12. Don’t answer to a name you don’t like/don’t identify with. It seems to be common in developing countries to have a name for Americans or foreigners. We come from a country where its not ok to identify someone by race and that’s not the norm for a lot of places. Mzungu is the word in Kenya. Its a horrible word. I am an American. I am a foreigner. I don’t respond to this word.

I’m looking forward to year 2. Thanks for taking this journey with me.



One Comment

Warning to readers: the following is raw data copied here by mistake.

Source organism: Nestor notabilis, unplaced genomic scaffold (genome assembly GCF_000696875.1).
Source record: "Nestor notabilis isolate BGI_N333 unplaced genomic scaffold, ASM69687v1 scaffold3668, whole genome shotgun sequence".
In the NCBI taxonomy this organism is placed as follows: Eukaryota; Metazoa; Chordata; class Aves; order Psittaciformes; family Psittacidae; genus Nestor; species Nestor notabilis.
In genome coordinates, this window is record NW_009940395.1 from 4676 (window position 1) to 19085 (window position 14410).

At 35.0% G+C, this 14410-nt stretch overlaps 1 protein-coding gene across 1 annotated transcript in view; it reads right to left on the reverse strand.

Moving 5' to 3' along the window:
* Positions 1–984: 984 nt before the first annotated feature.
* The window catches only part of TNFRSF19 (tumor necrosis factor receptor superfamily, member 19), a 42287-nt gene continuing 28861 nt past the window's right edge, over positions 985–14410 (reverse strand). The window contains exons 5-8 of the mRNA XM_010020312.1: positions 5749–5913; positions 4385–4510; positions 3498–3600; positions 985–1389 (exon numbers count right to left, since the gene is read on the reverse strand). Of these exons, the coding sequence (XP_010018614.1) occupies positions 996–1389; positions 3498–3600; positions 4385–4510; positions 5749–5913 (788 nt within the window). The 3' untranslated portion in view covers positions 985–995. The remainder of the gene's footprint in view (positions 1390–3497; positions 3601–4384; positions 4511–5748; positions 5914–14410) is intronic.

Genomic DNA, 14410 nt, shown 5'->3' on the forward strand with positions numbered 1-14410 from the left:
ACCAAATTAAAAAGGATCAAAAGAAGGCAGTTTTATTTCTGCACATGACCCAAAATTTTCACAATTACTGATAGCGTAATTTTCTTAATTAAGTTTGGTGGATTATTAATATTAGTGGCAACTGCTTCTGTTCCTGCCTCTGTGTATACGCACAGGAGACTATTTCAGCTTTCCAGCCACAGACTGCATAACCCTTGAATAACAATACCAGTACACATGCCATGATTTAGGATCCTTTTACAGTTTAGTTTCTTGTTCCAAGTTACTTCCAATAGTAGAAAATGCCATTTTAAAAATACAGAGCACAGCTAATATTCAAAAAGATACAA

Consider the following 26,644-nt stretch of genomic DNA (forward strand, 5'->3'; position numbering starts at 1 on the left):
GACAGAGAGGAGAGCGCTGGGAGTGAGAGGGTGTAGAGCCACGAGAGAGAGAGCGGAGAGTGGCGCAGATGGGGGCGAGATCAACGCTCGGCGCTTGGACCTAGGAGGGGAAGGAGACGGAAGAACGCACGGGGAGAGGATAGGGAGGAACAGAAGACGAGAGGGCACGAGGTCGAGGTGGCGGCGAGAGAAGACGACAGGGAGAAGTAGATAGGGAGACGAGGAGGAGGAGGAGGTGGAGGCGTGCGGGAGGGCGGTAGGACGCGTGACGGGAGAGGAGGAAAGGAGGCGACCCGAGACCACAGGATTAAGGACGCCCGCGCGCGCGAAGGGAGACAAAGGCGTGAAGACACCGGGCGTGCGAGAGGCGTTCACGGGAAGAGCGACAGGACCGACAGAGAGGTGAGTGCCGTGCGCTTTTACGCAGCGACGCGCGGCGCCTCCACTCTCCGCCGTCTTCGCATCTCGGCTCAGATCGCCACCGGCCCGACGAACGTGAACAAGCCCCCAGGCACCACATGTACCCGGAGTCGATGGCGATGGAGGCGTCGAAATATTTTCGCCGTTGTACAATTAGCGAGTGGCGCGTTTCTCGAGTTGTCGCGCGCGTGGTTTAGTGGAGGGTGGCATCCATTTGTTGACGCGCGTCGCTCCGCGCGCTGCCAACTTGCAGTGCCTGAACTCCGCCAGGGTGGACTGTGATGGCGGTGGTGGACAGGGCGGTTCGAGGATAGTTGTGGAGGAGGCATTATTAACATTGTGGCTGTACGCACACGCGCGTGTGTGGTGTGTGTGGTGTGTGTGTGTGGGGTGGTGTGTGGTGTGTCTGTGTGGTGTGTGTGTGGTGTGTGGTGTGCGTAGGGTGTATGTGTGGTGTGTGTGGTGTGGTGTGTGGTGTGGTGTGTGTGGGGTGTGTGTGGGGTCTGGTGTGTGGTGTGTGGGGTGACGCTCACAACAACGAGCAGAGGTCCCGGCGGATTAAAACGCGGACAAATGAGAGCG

1. Hi! I just found your blog looking for some contact information for PC Kenya. I sent this comment to another PCV in Kenya, too. I’m a RPCV myself, and I am just beginning work on a project at Oregon State University that will find sister schools in Kenya (actually all of East Africa) for a pilot weather station sister school program that can be used for education and climate monitoring as well as pen pal type stuff. Do PCVs in Kenya work in schools? Would you have time to assist in thinking about good pilot schools for this project (I’d email you more details) or refer me to someone who might be interested?


    Leah Tai